Agarose gel electrophoresis of restriction DNA fragments Denaturation of the DNA fragments to single strands in alkali The bands are transferred to a nitrocellulose or nylon membrane by blotting Detection of the DNA fragments on the membrane by using a specific DNA probe


26 3) Northern blotting: the process is similar to that of Southern blotting, except that the sample being analyzed is RNA instead of DNA. It detects RNA molecules using a complementary DNA probe.

27 2. DNA cloning: a method to prepare large amounts of particular DNA fragments in pure form using DNA recombination technique. Cloning vectors: the most common vectors are bacteriophages and plasmids. Bacteriophage: also called “phage”, a type of simple microorganism consisting of its own DNA genome in the core and a protein coat outside. It infects bacteria by injecting its DNA into the bacterial cells.

28 Lysogenic pathway of l phage infection

29 Electron micrograph of l phage Plasmid: is a small circular double-stranded DNA molecule existing free inside bacterial cells. A plasmid is a mobile genetic element capable of self-replication, and often carries genes for drug resistance, toxins, or breakdown of natural products.

30 2) The basics of DNA cloning: to clone a foreign DNA fragment into a vector DNA, both DNA molecules are cut with restriction enzyme(s), and the two DNA molecules are mixed and are joined covalently by DNA ligase. The recombinant DNA is then introduced into bacterial cells and the recombinant plasmids will be replicated many times. The foreign DNA fragment can be prepared in large amounts or allowed to be expressed in the bacteria.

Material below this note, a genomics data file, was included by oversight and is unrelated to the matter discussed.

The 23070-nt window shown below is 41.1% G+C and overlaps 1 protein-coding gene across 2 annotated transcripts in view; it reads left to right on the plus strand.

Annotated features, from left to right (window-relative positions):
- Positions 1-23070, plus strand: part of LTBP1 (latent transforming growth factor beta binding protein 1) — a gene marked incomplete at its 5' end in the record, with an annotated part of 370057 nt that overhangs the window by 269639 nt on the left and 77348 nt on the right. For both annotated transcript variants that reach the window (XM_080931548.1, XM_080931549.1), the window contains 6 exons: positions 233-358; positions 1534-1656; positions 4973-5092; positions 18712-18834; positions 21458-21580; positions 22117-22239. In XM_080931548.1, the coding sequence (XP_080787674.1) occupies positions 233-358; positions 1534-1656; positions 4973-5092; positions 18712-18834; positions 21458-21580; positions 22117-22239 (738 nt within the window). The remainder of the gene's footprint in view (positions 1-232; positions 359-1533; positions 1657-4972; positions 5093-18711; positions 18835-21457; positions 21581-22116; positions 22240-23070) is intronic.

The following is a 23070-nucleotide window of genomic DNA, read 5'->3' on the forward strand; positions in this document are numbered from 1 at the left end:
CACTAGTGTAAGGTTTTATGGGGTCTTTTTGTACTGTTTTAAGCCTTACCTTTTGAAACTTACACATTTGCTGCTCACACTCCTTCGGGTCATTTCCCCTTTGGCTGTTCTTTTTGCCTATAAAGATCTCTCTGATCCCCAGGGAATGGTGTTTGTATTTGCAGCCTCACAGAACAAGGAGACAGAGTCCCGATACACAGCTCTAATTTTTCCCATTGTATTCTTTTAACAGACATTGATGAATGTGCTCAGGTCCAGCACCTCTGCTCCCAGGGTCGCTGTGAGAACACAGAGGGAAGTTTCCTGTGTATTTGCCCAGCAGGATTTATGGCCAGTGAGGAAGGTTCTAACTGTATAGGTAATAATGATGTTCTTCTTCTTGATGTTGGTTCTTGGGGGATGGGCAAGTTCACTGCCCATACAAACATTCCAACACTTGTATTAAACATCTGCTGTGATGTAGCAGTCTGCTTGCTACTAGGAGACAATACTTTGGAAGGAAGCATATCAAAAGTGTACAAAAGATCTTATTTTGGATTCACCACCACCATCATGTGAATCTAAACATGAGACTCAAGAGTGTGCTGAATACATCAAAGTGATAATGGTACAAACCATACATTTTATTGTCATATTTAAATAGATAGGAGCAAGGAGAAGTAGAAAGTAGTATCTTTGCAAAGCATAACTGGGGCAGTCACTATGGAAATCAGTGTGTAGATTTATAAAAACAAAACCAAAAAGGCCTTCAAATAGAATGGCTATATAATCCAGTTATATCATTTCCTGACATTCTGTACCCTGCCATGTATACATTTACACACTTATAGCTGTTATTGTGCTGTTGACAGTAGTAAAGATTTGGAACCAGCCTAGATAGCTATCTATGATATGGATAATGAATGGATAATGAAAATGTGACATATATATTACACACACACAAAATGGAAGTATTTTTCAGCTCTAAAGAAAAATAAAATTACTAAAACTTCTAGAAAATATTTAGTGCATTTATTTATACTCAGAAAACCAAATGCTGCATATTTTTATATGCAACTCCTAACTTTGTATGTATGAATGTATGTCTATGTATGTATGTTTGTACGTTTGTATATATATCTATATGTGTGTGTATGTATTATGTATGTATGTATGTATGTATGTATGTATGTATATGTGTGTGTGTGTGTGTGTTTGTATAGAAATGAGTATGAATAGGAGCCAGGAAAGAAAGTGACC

31 3) DNA libraries: a DNA library is a collection of cloned DNA fragments in a cloning vector that can be searched for a DNA of interest. Genomic DNA libraries: made from the genomic DNA of an organism. Genomic DNA digestion with restriction enzyme DNA fragments cloned into vector selection of the positive colonies (genomic DNA clones)



34 4) cDNA libraries: made from the reverse transcripts using mRNA as templates. The single stranded cDNA is converted into double stranded DNA and then cloned into a vector (cDNA clone). A cDNA library contains only the genes for mRNA molecules.

35 5) Screening DNA libraries: to screen a DNA library for a particular gene using a DNA probe.
Screening genomic libraries: agar plate with colonies replica of the plate colony pattern on a nitrocellulose membrane detection of the colonies of interest with a DNA probe.

36 Screening a gene library

37 Screening cDNA libraries: similar to that for genomic libraries
Screening cDNA libraries: similar to that for genomic libraries. In addition to using a DNA probe for selection of the positive colonies, an expression vector can be used to detect the colonies with the target gene. agar plate with colonies replica on a nitrocellulose membrane detection of the colonies of interest with an antibody against the target protein.

38 3. Polymerase chain reaction (PCR): a method to make a large number of copies of a given DNA sequence. 1) The principles: a double-stranded DNA molecule is used as template, two primers select the starting sites for DNA fragment synthesis on the two single-stranded DNA molecules. The products are then used as templates to further amplify the synthesis of the target DNA sequences.

39 2) The reaction steps: Denaturation: the template DNA is heated to 95ºC to denature it into single strands; Primer annealing: the temperature is lowered to allow the two primers to bind to the starting sites for DNA synthesis. Generally, the temperature is calculated as: primer Tm-5 =4(G+C)+2(A+T)-5 ; Elongation: the temperature is raised to 72ºC to allow DNA polymerase to elongate each primer using the single stranded DNA templates.

40 The three steps of PCR are called a cycle, which can be repeated for many times. The copies of the synthesized DNA sequences can be calculated as: 2n, where n is the number of reaction cycles. e.g. after 20 cycles the original DNA has been amplified a million-fold (220), and 30 cycles can reach a billion-fold (230).


42 Aplications of PCR: To amplify a single DNA molecule from a mixture without isolation and purification; To make DNA sequences for sequencing; To change the gene structure such as point mutation, deletion, and insertion; To detect the existence of microorganisms at very small amount levels; To screen for genetic diseases; To provide with genetic evidences in forensic medicine.